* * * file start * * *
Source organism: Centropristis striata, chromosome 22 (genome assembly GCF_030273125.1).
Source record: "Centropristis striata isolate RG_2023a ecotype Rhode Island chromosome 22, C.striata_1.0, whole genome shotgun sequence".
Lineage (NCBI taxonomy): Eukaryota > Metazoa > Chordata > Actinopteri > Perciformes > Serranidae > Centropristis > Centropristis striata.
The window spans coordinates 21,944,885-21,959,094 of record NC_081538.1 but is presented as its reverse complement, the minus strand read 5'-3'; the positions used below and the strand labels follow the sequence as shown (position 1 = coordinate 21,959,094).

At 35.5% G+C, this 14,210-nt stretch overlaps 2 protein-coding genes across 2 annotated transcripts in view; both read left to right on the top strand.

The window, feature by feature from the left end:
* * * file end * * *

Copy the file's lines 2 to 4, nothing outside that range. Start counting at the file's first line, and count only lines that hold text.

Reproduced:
Source record: "Centropristis striata isolate RG_2023a ecotype Rhode Island chromosome 22, C.striata_1.0, whole genome shotgun sequence".
Lineage (NCBI taxonomy): Eukaryota > Metazoa > Chordata > Actinopteri > Perciformes > Serranidae > Centropristis > Centropristis striata.
The window spans coordinates 21,944,885-21,959,094 of record NC_081538.1 but is presented as its reverse complement, the minus strand read 5'-3'; the positions used below and the strand labels follow the sequence as shown (position 1 = coordinate 21,959,094).